By Karen D'Souza

Posted:   10/02/2015 11:44:20 AM PDT0 Comments
Updated:   10/07/2015 08:46:15 PM PDT
Stardom always eluded Reva Gogo, a B-movie star from Manila.

Only when she moves to California is she able to shed the stigma of such low-budget roles as Dino Lady, Werewolf Girl and the Squid Mother. Only in the Golden State, where Lysley Tenorio's tales of transformation are set, is she finally able to evolve beyond the horrors of being a "Monstress."
Adapted for the stage by Philip Kan Gotanda and Sean San Jose, Tenorio's evocative short stories are part of Carey Perloff's vision for American Conservatory Theater's recently opened Strand venue as a forum for fresh voices. Tenderly directed by Perloff, this often captivating double bill runs through Nov. 22 in its world premiere. Taken together, the one-acts don't always fit in terms of tone, but they do summon up the complex intersections of culture and history that mark the Filipino-American experience on the West Coast.

KEVIN BERNE/AMERICAN CONSERVATORY THEATER Vicente Pacram (played by Ogie Zulueta) remembers betters days while facing eviction from his working-class hotel in the Manilatown section of San Francisco in "Remember the I-Hotel," one of two one-act plays about Filipino-American life in San Francisco being presented by American Conservatory Theater. ( Kevin Berne )
San Jose mines many moments of beauty from the campy title story, "Presenting ... The Monstress!" This is a wild and woolly tale of monster movies shot, not on studio lots but in basements and ravines, all orchestrated by a shifty wannabe film auteur (Nick Gabriel). Gogo (Melody Butiu) finally gains the leading lady luster she yearns for, even as she loses her connection with Checkers (the always moving San Jose), her obsessive director and lover.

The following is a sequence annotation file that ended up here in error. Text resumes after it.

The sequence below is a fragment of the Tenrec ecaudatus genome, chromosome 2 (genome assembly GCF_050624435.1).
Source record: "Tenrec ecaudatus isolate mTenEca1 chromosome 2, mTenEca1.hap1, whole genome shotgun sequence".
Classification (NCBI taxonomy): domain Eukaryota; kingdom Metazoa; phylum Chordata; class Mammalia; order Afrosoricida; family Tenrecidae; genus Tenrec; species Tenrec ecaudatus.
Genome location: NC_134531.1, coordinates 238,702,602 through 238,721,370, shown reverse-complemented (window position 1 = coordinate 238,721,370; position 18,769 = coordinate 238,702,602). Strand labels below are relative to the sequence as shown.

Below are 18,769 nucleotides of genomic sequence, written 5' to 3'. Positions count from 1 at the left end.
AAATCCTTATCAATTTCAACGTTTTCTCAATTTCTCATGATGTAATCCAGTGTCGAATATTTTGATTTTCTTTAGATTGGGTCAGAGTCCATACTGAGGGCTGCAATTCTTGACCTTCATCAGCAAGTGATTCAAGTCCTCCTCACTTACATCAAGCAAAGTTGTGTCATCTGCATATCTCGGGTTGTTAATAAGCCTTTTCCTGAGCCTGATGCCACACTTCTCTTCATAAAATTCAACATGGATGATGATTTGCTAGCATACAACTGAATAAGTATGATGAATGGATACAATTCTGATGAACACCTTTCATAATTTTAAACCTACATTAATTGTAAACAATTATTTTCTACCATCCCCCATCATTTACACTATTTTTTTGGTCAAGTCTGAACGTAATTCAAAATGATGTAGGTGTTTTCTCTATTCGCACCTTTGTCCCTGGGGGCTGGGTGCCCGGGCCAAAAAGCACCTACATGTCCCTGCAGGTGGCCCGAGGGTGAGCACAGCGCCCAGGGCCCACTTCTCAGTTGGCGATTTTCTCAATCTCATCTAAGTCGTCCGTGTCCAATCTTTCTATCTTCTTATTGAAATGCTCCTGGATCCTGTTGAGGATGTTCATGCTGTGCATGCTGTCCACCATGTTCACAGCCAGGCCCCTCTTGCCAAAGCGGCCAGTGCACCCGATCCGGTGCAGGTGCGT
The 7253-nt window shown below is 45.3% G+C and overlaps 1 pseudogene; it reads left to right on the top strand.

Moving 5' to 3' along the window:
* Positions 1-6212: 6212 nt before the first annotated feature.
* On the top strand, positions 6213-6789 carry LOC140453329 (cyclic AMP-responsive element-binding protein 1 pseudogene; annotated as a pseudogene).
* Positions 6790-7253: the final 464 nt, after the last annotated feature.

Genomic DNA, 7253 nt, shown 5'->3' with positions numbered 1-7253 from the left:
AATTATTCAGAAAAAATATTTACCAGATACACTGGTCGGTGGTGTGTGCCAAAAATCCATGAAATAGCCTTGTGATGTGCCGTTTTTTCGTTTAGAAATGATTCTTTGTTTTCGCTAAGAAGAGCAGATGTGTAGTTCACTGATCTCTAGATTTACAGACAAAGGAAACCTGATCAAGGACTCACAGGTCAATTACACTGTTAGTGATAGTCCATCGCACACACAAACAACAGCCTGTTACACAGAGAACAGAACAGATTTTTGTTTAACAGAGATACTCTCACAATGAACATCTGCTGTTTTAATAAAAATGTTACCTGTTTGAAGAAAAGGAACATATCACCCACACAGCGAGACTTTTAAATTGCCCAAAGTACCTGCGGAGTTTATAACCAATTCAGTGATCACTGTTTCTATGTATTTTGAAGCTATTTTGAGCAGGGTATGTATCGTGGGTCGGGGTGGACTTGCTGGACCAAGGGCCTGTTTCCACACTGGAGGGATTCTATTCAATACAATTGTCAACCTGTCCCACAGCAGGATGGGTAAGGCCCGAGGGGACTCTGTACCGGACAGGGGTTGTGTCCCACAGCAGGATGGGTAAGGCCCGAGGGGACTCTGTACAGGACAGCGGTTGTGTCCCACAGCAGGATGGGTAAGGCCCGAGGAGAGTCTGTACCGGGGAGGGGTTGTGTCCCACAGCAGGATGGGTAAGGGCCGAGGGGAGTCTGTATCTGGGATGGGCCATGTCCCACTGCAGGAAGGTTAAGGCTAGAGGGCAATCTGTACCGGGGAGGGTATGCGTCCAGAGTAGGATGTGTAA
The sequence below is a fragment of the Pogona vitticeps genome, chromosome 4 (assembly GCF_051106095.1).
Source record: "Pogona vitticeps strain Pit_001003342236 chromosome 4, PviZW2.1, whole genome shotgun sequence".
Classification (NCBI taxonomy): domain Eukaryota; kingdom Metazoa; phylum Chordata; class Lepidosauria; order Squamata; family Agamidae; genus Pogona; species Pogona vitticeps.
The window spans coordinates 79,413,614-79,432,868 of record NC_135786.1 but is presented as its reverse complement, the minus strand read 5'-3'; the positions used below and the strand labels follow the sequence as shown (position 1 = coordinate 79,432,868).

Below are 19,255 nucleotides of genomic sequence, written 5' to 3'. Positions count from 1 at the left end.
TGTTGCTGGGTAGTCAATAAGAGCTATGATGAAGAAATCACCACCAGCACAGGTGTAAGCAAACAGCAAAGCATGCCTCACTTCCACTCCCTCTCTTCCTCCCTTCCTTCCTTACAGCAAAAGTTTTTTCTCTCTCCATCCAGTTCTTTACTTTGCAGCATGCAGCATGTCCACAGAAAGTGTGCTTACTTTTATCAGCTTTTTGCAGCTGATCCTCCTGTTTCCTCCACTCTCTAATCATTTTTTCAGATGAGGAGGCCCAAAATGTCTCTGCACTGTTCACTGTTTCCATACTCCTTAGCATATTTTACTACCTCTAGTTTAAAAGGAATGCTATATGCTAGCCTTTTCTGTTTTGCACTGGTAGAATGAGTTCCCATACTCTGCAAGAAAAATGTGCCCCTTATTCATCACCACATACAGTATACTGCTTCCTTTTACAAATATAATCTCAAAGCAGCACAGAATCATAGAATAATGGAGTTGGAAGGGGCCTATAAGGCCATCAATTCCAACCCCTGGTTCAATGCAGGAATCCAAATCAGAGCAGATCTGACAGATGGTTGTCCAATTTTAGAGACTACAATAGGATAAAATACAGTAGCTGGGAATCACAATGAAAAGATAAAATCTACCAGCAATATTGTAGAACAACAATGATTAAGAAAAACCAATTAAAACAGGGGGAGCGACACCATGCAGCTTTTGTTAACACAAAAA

Still, it's a modest comedic piece, and the real heart of the evening is the epic story of the last vestiges of San Francisco's Manilatown, a one-time hub of the Filipino-American community.
Gotanda ("Ballad of Yachiyo," "Sisters Matsumoto") taps into the poetic heart of "Remember the I Hotel," drawn from Tenorio's story of the infamous eviction of many Filipino-Americans from San Francisco's International Hotel in the 1970s.
Perloff perfectly conjures up the romance of the past as two elderly men, Fortunado (Jomar Tagatac) and Vicente (Ogie Zulueta), slip into remembrance of their days as dashing young men working as bellboys in a fancy hotel in the 1930s.
Even as the police come to throw them out of their home, a patch of real estate now too valuable for working-class residents, they let themselves steep one last time in the glories of their youth. Drinking the leftover champagne from the ritzy suites, stepping out with a pretty girl (Kelsey Venter), the boys thought they would conquer San Francisco before time conquered them.
The unexpected layers of poignancy Perloff excavates give this story its power. Missed chances and powerful regrets haunt this shared past. Tagatac and Zulueta precisely navigate the back and forth between age and youth, fear and longing. The movement, particularly the dance hall sequences, sweeps us away in the spirit of the era.

"Hotel" is almost powerful enough to stand on its own, and pairing it with a kitschy one-act only heightens its impact. This is a quintessential and relatively unknown San Francisco story, and it gives "Monstress" a deep and abiding resonance.

Contact Karen D'Souza at 408-271-3772. Read her at, and follow her at


Adapted by Philip Kan Gotanda and Sean San Jose from the short stories by Lysley Tenorio, presented by American Conservatory Theater
Through: Nov. 22 Where: The Strand, 1127 Market St., San Francisco
Running time: 2 hours, 20 minutes, one intermission
Tickets: $20-$100;